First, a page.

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Up and up and up – why are asking prices continuing to rise and what does this mean for buyers and sellers?

  1. 07 July 2022
  2. By Jeremy Greer

Despite the cost-of-living crisis, political uncertainty and various other factors at play, asking prices for UK properties continue to rise – and rise at astronomical rates.



According to Rightmove, average asking prices for UK homes have soared by £55,000 since the beginning of the pandemic, with no slowdown as a result of the cost-of-living crisis that has gripped the nation.

The property website also revealed that asking prices increased by £7,400 (or 2.1%) between April and May, bringing the average to a new record high of £367,501.

What’s more, despite concerns about the health of the UK economy – with inflation at a 40-year high, interest rates increasing at a rapid rate and wage stagnation or declines in many industries – prices have grown by 10.1% in the past year alone. The property market is therefore bucking the trends seen elsewhere.

Rightmove have said that a fourth successive interest rate rise by the Bank of England (there’s now been a fifth since the research was released, as the Bank tries to keep inflation in check) has done little to reduce demand.

And it is this demand that explains why asking prices continue to rise even as people’s bank balances start to feel the pinch. Demand is continuing to massively outweigh supply, which means only one thing – an upwards pressure on house prices.

There are no signs that the supply-side issue is going to be fixed anytime soon, which could lead to asking prices rising higher still.

Rightmove’s findings help to paint the picture more vividly. It found that activity levels remain robust and substantially greater than before the pandemic. In fact, the portal said that the number of buyers is up nearly a third compared to 2019 levels.

Additionally, sales agreed have risen by 12% so far this year, in comparison to the same period in 2019, but are down 17% in the year to date compared to 2021, when the stamp duty holiday was still in force.

By contrast, the number of available properties for sale on the market is down 16% compared to last year and 55% compared to 2019. With the most acute shortages being for two and three-bedroomed semi-detached homes.

The ongoing disparity between supply and demand means it remains a sellers’ market for many, with those looking to sell their homes remaining in a strong negotiating position.

Will it last?

Tim Bannister, director of property at Rightmove, believes that rising living costs and interest rates will begin to negatively impact prices later this year.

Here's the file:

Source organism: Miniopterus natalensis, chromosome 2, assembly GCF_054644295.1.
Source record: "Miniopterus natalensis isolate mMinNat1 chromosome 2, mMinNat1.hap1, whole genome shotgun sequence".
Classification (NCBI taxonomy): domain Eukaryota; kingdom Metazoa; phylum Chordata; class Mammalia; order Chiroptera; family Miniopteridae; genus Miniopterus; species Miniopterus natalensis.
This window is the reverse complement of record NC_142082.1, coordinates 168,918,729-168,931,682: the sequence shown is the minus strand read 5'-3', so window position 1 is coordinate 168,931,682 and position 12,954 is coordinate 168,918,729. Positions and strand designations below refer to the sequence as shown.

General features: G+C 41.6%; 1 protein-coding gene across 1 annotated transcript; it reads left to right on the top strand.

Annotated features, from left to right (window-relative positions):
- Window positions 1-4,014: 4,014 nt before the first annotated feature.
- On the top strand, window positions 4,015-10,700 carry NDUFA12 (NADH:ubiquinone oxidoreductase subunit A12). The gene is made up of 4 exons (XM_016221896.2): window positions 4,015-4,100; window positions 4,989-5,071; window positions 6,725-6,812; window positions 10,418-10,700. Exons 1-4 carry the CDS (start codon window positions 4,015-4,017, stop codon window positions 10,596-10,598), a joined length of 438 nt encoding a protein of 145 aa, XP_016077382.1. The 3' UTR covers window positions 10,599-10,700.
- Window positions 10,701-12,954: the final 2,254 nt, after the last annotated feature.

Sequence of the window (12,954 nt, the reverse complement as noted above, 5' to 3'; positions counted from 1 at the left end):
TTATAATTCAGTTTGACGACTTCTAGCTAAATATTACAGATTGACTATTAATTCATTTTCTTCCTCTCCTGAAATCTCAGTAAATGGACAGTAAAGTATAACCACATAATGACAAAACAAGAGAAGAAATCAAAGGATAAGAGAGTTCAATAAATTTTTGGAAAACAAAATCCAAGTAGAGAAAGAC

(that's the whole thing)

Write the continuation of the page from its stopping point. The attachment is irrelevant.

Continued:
He said: “People may be wondering why the housing market is seemingly running in the opposite direction to the wider economy at the moment. What the data is showing us right now is that those who have the ability to do so are prioritising their home and moving, and the imbalance between supply and demand is supporting rising prices.”

He added: “Though demand is softening from the heady levels we saw this time last year, the number of buyers enquiring is still significantly higher than during the last ‘normal’ market of 2019, while the number of homes for them to choose from remains more constrained.”

While both high demand and constrained supply remain in place, there is unlikely to be any major drop in asking prices.

However, there are signs that buyer demand will start to diminish, with Rightmove pointing out in its research that average monthly mortgage payments in May increased to overtake average monthly rent payments.

The research found that the average monthly mortgage payment for a typical First Time Buyer has gone up by 13% (£100) since December 2021, following successive interest rate rises. That said, this is only 11% (£87) higher than ten years ago.

What happens next?

The future is largely reliant on how buyers and sellers react to the cost-of-living crisis, which is going to remain with us for some time. The current domestic and global political uncertainty could also start to have an impact. Although, so far, the property market has batted away Covid-19 and the cost-of-living crisis much more easily than it did Brexit deadlock and the global financial crisis.

The fundamentals of the market remain sound, which makes any sudden falls in prices unlikely. Buyers may still be keen to buy before interest rates go up again, and while decent mortgage deals remain on the market. If they are First Time Buyers, they may feel that trying to get on the property ladder is a better way of shielding themselves against the rising cost of living than renting.

Sellers, meanwhile, continue to find themselves in an enviable position for the moment, but may be wary of the long-term impact of the cost-of-living crisis and may be eager to sell now before the market takes a turn for the worse.

There have already been some murmurings of a slowdown in the market, which could convince wavering sellers to act now.

Problems remain with the number of transactions that fall through each year, and the time it takes to get a sale completed, which could continue to put some sellers off.

While ever-increasing asking prices might seem like fantastic news for sellers, for a smooth and well-functioning property market, it’s not really sustainable. There is also always a danger that the bubble bursts, like it did in 2007-8, and issues like negative equity start to rear their head again.

For the moment, that seems highly unlikely, and the greater likelihood is that average asking prices will continue to go up month on month for the foreseeable future.

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